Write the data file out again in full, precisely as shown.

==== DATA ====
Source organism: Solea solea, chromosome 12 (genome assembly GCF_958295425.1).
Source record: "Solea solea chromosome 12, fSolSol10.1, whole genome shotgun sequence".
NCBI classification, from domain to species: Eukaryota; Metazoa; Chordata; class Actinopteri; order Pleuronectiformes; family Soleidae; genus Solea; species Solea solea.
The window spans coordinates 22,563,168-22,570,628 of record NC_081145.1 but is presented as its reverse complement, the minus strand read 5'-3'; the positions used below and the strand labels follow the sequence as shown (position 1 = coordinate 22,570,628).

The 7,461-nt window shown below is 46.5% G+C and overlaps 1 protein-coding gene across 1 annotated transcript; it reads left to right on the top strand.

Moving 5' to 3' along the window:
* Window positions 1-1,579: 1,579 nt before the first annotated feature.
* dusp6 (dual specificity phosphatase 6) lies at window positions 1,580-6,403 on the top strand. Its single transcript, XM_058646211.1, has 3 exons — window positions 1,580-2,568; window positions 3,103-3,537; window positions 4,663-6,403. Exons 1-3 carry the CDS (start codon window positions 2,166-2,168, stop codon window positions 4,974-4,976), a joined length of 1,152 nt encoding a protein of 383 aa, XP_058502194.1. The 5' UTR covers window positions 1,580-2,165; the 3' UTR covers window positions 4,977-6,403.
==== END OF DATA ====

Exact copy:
Source organism: Solea solea, chromosome 12 (genome assembly GCF_958295425.1).
Source record: "Solea solea chromosome 12, fSolSol10.1, whole genome shotgun sequence".
NCBI classification, from domain to species: Eukaryota; Metazoa; Chordata; class Actinopteri; order Pleuronectiformes; family Soleidae; genus Solea; species Solea solea.
The window spans coordinates 22,563,168-22,570,628 of record NC_081145.1 but is presented as its reverse complement, the minus strand read 5'-3'; the positions used below and the strand labels follow the sequence as shown (position 1 = coordinate 22,570,628).

The 7,461-nt window shown below is 46.5% G+C and overlaps 1 protein-coding gene across 1 annotated transcript; it reads left to right on the top strand.

Moving 5' to 3' along the window:
* Window positions 1-1,579: 1,579 nt before the first annotated feature.
* dusp6 (dual specificity phosphatase 6) lies at window positions 1,580-6,403 on the top strand. Its single transcript, XM_058646211.1, has 3 exons — window positions 1,580-2,568; window positions 3,103-3,537; window positions 4,663-6,403. Exons 1-3 carry the CDS (start codon window positions 2,166-2,168, stop codon window positions 4,974-4,976), a joined length of 1,152 nt encoding a protein of 383 aa, XP_058502194.1. The 5' UTR covers window positions 1,580-2,165; the 3' UTR covers window positions 4,977-6,403.